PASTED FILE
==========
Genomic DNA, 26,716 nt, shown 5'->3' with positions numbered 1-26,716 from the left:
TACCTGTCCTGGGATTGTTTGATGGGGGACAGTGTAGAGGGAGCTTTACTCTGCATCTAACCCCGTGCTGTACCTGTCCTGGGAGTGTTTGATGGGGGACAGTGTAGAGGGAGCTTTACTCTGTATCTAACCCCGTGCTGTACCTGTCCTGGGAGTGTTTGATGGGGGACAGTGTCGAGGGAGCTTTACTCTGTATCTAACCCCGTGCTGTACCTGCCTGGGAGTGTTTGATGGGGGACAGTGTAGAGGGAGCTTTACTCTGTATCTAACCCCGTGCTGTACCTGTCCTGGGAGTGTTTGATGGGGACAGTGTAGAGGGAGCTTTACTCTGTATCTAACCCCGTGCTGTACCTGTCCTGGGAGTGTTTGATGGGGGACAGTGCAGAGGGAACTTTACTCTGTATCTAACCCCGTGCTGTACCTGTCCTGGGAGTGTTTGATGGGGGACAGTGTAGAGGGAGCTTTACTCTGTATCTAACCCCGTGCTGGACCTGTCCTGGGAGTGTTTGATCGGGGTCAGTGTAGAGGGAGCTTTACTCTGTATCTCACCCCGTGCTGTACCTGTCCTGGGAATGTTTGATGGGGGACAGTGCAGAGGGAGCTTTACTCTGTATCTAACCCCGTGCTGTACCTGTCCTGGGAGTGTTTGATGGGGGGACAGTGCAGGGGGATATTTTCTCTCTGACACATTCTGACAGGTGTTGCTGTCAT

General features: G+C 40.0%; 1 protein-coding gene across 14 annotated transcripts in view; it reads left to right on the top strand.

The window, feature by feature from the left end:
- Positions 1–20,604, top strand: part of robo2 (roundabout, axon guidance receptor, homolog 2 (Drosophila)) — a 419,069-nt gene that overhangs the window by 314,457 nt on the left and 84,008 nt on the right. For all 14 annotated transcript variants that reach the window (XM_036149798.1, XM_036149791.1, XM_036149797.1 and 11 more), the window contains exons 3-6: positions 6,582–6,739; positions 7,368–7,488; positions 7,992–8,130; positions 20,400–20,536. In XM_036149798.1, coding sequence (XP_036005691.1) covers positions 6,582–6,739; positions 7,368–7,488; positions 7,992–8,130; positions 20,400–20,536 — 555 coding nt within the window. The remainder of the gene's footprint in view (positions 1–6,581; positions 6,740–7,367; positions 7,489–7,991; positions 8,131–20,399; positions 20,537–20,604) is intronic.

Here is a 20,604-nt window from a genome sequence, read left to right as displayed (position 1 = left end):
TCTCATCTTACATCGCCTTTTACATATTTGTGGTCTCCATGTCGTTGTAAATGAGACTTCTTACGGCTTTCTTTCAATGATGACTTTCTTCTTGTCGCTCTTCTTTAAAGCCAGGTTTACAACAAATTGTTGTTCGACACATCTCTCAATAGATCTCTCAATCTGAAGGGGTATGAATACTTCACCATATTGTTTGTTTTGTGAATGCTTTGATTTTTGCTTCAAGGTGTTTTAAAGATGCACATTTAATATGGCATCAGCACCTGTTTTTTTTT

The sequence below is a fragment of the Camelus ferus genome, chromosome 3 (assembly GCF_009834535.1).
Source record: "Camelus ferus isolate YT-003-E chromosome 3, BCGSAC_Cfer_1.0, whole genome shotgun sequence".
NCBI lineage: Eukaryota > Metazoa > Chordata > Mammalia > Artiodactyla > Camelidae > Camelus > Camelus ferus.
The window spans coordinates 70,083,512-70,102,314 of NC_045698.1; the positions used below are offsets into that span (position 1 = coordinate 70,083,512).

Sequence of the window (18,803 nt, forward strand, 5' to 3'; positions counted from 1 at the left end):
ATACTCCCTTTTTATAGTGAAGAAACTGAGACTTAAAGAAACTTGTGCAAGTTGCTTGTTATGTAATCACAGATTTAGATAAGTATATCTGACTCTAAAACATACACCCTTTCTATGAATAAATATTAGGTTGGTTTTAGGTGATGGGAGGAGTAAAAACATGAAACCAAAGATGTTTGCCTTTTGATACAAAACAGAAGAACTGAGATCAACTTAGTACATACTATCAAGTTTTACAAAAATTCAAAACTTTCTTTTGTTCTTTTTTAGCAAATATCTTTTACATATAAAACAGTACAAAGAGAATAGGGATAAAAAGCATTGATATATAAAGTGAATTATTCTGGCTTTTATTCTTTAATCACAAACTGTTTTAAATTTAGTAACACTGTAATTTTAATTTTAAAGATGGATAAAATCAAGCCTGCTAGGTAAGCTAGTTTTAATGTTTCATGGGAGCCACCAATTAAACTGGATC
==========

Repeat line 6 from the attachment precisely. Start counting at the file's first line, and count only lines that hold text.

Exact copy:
Here is a 20,604-nt window from a genome sequence, read left to right as displayed (position 1 = left end):